So what about real workloads? A cybersecurity firm based in Israel had a Superdome server from Hewlett-Packard with 32 Itanium cores and a set of EMC storage arrays running the Oracle 11g database; this system, not including database software, cost around $150,000. The test case was to load and analyze a massive amount of network traffic. Specifically, that was loading 6,000 customer data records per second and then doing continuous queries against it that finish under 10 seconds. The SQream system was a Dell T6700 Xeon workstation with a moderately powered GeForce GTX 680, which cost $7,000 for the hardware. Here is how the two machines stacked up on a test with 8.5 billion records, weighing in at around 17 TB of raw database size:


That chart is a bit fuzzy. The red columns show how long it took to run five different queries against this dataset on the Oracle system, and the blue columns show how long the same queries took on a workstation running the SQream Analytics Engine database. The queries ran on the order of 11 to 20 times faster, and with a real server with two Tesla K40 GPUs, the performance would obviously have been a lot higher. And at a cost of $15,000 for said hypothetical server, the machine would be about an order of magnitude less costly, too. This is a huge difference in price/performance, obviously.

This is one reason why Orange, the French telecom giant, is putting the SQream Analytics Engine through the paces in its datacenters right now, explained Soumik Sinharoy, senior product manager at the company who works in the company's labs in Silicon Valley.

"The challenge that we have is that we have a large user base on enterprise data warehouses, and I don't want to mention names here, but we wanted to reduce total cost of ownership, not only in execution but also in how we manage it," said Sinharoy.

The other challenge is global IP traffic growth coming from smartphones, which is expected to rise from 1,000 PB per month in 2013 to around 10,500 PB per month by 2019. The growth in Asia is going to be phenomenal. At the moment, Orange has 230 million customers worldwide, with 172 million of them being mobile subscribers, and they are generating a lot of call data records that have to be sifted and sorted for various reasons. The name of the game for mobile phone operators is to provide services and software to customers that make them happy, and to try to figure out when they are not happy so a problem can be fixed before they change to another carrier. (The old adage that it is ten times harder to get a new customer than it is to retain an existing one is definitely true with smartphones.)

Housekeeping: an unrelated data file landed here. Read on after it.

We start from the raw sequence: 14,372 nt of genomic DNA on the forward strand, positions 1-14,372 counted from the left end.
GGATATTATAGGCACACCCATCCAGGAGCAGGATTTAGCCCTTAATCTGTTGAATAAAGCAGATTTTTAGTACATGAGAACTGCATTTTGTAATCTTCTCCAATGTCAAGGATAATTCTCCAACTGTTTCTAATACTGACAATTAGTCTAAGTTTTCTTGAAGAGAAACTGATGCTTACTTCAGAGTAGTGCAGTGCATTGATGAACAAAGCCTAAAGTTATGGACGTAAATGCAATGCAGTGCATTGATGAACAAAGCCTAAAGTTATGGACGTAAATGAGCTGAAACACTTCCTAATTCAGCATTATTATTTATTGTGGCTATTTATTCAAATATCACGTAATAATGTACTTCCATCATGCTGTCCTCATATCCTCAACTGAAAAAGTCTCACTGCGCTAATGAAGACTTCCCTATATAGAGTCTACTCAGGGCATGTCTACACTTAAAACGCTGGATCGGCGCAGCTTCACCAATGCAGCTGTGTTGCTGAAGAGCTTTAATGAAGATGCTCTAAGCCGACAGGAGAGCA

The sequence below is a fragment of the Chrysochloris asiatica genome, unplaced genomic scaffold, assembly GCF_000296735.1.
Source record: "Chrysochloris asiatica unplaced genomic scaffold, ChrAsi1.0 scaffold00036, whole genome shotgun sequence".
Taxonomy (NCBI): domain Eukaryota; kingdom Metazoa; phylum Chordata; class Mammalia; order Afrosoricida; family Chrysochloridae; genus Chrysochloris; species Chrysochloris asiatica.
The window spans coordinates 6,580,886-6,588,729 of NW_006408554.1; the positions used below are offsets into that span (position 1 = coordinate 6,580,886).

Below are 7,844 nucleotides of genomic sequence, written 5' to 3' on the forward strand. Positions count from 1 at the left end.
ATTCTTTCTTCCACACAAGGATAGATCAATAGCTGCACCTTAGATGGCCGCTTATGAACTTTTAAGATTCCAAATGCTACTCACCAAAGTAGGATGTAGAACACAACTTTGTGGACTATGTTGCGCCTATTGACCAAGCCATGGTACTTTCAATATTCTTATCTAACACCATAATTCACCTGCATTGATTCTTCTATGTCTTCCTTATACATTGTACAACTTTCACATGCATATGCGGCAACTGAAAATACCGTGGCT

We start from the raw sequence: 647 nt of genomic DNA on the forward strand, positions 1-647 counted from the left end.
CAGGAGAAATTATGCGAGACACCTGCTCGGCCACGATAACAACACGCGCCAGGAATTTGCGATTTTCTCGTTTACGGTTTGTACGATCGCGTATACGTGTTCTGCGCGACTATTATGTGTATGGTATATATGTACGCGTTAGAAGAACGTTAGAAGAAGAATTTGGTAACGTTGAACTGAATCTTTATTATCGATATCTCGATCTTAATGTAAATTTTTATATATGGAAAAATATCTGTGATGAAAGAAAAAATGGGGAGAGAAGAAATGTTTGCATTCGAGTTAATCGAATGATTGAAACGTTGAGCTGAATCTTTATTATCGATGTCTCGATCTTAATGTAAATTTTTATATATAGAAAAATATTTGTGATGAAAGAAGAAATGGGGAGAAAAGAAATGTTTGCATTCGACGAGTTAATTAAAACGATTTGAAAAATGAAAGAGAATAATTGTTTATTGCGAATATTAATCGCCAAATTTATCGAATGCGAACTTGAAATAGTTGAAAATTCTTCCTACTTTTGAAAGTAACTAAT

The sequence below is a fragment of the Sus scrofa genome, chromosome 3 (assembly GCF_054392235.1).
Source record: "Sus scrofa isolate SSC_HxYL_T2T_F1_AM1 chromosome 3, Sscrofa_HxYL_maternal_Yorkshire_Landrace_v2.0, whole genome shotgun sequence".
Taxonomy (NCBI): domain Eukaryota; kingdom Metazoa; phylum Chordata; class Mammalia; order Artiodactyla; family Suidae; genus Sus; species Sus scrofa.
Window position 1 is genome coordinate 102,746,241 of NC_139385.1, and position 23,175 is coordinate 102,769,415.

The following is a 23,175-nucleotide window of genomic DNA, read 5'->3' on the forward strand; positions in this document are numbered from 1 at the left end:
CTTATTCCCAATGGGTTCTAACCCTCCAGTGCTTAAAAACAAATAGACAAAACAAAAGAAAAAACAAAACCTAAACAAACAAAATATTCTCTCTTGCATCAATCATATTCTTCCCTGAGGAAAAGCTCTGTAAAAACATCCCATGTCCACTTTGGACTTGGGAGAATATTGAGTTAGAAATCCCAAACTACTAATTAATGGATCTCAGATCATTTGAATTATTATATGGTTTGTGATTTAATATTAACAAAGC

The call data record volume at Orange is exploding, running at around 60 billion per month right now in France alone and expected to grow to 150 billion per month by the end of this year, driven by the launch of 4G networks in most major cities in France.

"This is going to be pretty challenging," said Sinharoy. "Today, the state-of-the art, leading enterprise database running on enterprise data warehousing appliances are not going to scale. We want a solution for the future, and SQream is one of them."

The biggest challenge that Orange has with the CDR databases is when it needs to run multidimensional queries, such as when it has three or four months of customer data for an application, it can take 25 to 32 hours for these queries to run. Loading up the data also takes time. On one test that Orange did, which scanned and joined 35 billion customer data records with a 30 million subscriber database, it took a "massive amount" of hardware investment for the data warehouse, did not scale well, and required manual processes for optimizing the software. It took the Oracle database 60 hours to load 300 million records, while the SQream appliance (again, one node with two GPUs) took 9 hours. In terms of price/performance, the difference was a factor of 50, according to Sinharoy.

Here is what Orange's query benchmark tests, pitting SQream against "a leading enterprise data warehousing solution," not Oracle as shown in the chart (it was a typo), showed on a mix of six queries:


In addition to the count and aggregation queries shown, Query 2 was to map the load on the network by hour, total call and minutes. Query 3 was to map by hour and call type, and break down the network load by call type, SMS, data and voice. Query 4 was to map the load on the network in a specific time, and Query 5 mapped the load on the network in a specific time for voice, SMS, and data services.

Everyone in the room suspected that this comparison pitted a SQream appliance against a Teradata enterprise data warehouse machine, a full rack of stuff.

Analysts briefed ahead of the GTC event saw a direct comparison between SQream and Teradata for different Orange workloads, with the Teradata EDW having 14 servers and having 168 cores with 67 TB of solid state disks to make it peppy. This test was to do queries against four months of IP traffic merged with 4.3 billion call data records, and the SQream machine only had one GPU and 3.2 TB of flash. The EDW cost $6.3 million and the SQream box, including the Analytics Engine software stack, cost $250,000. The SQream machine did the database work a little bit faster on this particular test, and look at the difference in price, even with that hefty software bill for the Analytics Engine. (Call it $230,000 with $20,000 for hardware as a ballpark).

The SQream Analytics Engine software will be available in July and is being tested at a number of customers right now.